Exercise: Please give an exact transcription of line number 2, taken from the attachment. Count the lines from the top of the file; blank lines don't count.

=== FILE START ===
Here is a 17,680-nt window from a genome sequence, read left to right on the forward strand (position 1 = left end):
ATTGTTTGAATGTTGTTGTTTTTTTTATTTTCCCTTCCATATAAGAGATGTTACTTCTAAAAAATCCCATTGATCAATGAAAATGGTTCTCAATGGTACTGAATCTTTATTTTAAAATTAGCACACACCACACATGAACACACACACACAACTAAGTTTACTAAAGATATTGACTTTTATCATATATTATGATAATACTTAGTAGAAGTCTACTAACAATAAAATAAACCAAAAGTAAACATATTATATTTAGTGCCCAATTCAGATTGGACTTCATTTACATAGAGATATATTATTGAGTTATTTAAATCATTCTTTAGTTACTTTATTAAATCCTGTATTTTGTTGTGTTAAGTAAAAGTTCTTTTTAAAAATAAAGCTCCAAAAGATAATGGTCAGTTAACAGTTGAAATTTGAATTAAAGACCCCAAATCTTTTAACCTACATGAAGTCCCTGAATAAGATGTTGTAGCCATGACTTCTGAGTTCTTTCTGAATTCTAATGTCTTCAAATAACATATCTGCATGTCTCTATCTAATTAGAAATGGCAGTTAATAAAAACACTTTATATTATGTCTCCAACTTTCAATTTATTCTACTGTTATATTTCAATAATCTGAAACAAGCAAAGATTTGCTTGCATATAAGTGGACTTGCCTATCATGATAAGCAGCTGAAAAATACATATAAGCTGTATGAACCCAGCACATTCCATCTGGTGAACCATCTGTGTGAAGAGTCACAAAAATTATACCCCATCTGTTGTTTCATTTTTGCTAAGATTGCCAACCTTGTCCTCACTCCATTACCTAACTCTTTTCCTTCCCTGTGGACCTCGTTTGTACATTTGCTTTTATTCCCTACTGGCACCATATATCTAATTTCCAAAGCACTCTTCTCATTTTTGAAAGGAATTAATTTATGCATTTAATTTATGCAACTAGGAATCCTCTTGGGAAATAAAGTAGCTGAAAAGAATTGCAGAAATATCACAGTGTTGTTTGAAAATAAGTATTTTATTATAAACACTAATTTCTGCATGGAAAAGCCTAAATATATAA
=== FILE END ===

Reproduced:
ATTGTTTGAATGTTGTTGTTTTTTTTATTTTCCCTTCCATATAAGAGATGTTACTTCTAAAAAATCCCATTGATCAATGAAAATGGTTCTCAATGGTACTGAATCTTTATTTTAAAATTAGCACACACCACACATGAACACACACACACAACTAAGTTTACTAAAGATATTGACTTTTATCATATATTATGATAATACTTAGTAGAAGTCTACTAACAATAAAATAAACCAAAAGTAAACATATTATATTTAGTGCCCAATTCAGATTGGACTTCATTTACATAGAGATATATTATTGAGTTATTTAAATCATTCTTTAGTTACTTTATTAAATCCTGTATTTTGTTGTGTTAAGTAAAAGTTCTTTTTAAAAATAAAGCTCCAAAAGATAATGGTCAGTTAACAGTTGAAATTTGAATTAAAGACCCCAAATCTTTTAACCTACATGAAGTCCCTGAATAAGATGTTGTAGCCATGACTTCTGAGTTCTTTCTGAATTCTAATGTCTTCAAATAACATATCTGCATGTCTCTATCTAATTAGAAATGGCAGTTAATAAAAACACTTTATATTATGTCTCCAACTTTCAATTTATTCTACTGTTATATTTCAATAATCTGAAACAAGCAAAGATTTGCTTGCATATAAGTGGACTTGCCTATCATGATAAGCAGCTGAAAAATACATATAAGCTGTATGAACCCAGCACATTCCATCTGGTGAACCATCTGTGTGAAGAGTCACAAAAATTATACCCCATCTGTTGTTTCATTTTTGCTAAGATTGCCAACCTTGTCCTCACTCCATTACCTAACTCTTTTCCTTCCCTGTGGACCTCGTTTGTACATTTGCTTTTATTCCCTACTGGCACCATATATCTAATTTCCAAAGCACTCTTCTCATTTTTGAAAGGAATTAATTTATGCATTTAATTTATGCAACTAGGAATCCTCTTGGGAAATAAAGTAGCTGAAAAGAATTGCAGAAATATCACAGTGTTGTTTGAAAATAAGTATTTTATTATAAACACTAATTTCTGCATGGAAAAGCCTAAATATATAA